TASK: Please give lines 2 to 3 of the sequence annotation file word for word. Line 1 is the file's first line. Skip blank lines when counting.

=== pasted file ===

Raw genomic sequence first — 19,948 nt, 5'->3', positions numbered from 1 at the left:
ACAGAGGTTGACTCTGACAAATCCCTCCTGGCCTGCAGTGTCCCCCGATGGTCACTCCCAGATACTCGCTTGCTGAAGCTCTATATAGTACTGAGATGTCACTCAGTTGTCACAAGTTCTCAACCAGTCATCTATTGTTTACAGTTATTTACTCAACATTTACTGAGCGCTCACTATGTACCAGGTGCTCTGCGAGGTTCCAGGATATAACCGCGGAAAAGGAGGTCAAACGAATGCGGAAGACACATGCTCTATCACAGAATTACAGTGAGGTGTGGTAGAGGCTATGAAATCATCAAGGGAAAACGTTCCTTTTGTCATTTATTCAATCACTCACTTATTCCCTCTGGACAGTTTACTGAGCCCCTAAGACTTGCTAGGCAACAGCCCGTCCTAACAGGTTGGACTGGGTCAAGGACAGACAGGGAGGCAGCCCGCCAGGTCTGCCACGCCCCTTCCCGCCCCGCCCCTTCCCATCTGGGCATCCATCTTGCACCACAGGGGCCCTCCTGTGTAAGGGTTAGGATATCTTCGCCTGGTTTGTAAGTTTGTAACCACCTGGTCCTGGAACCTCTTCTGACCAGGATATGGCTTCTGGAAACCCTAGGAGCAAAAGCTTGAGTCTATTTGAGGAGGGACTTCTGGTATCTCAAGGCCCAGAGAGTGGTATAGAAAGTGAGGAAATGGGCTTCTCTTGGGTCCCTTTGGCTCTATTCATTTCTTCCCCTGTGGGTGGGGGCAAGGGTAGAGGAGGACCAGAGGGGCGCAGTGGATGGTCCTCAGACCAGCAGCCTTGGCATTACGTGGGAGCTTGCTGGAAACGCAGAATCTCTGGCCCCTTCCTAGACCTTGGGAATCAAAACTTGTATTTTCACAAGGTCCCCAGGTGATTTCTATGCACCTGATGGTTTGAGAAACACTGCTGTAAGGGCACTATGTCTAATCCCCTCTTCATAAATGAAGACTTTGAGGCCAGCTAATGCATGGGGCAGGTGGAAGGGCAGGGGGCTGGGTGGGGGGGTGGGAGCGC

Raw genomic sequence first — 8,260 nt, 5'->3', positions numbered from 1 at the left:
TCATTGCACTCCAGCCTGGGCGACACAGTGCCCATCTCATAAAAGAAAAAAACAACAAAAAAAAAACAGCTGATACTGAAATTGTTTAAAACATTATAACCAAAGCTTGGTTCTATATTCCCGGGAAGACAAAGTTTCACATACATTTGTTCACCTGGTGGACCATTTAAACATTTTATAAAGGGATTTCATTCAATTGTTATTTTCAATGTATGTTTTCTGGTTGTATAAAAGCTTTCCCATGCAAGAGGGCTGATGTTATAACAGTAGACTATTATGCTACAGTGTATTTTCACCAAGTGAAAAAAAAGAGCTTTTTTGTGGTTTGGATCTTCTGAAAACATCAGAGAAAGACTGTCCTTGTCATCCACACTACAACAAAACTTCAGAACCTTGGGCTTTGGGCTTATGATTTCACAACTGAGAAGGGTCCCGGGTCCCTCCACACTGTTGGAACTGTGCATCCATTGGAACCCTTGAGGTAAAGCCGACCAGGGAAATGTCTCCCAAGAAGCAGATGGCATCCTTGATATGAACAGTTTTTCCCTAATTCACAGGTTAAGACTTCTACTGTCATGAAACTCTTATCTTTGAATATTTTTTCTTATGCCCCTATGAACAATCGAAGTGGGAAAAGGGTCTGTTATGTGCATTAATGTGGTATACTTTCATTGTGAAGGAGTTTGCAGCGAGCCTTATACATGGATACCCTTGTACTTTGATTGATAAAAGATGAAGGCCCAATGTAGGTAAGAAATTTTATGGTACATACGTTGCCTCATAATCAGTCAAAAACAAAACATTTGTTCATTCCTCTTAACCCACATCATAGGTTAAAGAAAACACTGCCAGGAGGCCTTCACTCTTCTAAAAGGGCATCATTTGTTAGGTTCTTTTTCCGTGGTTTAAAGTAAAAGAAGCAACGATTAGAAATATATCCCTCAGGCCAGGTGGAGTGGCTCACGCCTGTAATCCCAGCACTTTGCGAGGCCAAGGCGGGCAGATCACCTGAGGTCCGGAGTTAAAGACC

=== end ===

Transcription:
ACAGAGGTTGACTCTGACAAATCCCTCCTGGCCTGCAGTGTCCCCCGATGGTCACTCCCAGATACTCGCTTGCTGAAGCTCTATATAGTACTGAGATGTCACTCAGTTGTCACAAGTTCTCAACCAGTCATCTATTGTTTACAGTTATTTACTCAACATTTACTGAGCGCTCACTATGTACCAGGTGCTCTGCGAGGTTCCAGGATATAACCGCGGAAAAGGAGGTCAAACGAATGCGGAAGACACATGCTCTATCACAGAATTACAGTGAGGTGTGGTAGAGGCTATGAAATCATCAAGGGAAAACGTTCCTTTTGTCATTTATTCAATCACTCACTTATTCCCTCTGGACAGTTTACTGAGCCCCTAAGACTTGCTAGGCAACAGCCCGTCCTAACAGGTTGGACTGGGTCAAGGACAGACAGGGAGGCAGCCCGCCAGGTCTGCCACGCCCCTTCCCGCCCCGCCCCTTCCCATCTGGGCATCCATCTTGCACCACAGGGGCCCTCCTGTGTAAGGGTTAGGATATCTTCGCCTGGTTTGTAAGTTTGTAACCACCTGGTCCTGGAACCTCTTCTGACCAGGATATGGCTTCTGGAAACCCTAGGAGCAAAAGCTTGAGTCTATTTGAGGAGGGACTTCTGGTATCTCAAGGCCCAGAGAGTGGTATAGAAAGTGAGGAAATGGGCTTCTCTTGGGTCCCTTTGGCTCTATTCATTTCTTCCCCTGTGGGTGGGGGCAAGGGTAGAGGAGGACCAGAGGGGCGCAGTGGATGGTCCTCAGACCAGCAGCCTTGGCATTACGTGGGAGCTTGCTGGAAACGCAGAATCTCTGGCCCCTTCCTAGACCTTGGGAATCAAAACTTGTATTTTCACAAGGTCCCCAGGTGATTTCTATGCACCTGATGGTTTGAGAAACACTGCTGTAAGGGCACTATGTCTAATCCCCTCTTCATAAATGAAGACTTTGAGGCCAGCTAATGCATGGGGCAGGTGGAAGGGCAGGGGGCTGGGTGGGGGGGTGGGAGCGC

Raw genomic sequence first — 8,260 nt, 5'->3', positions numbered from 1 at the left: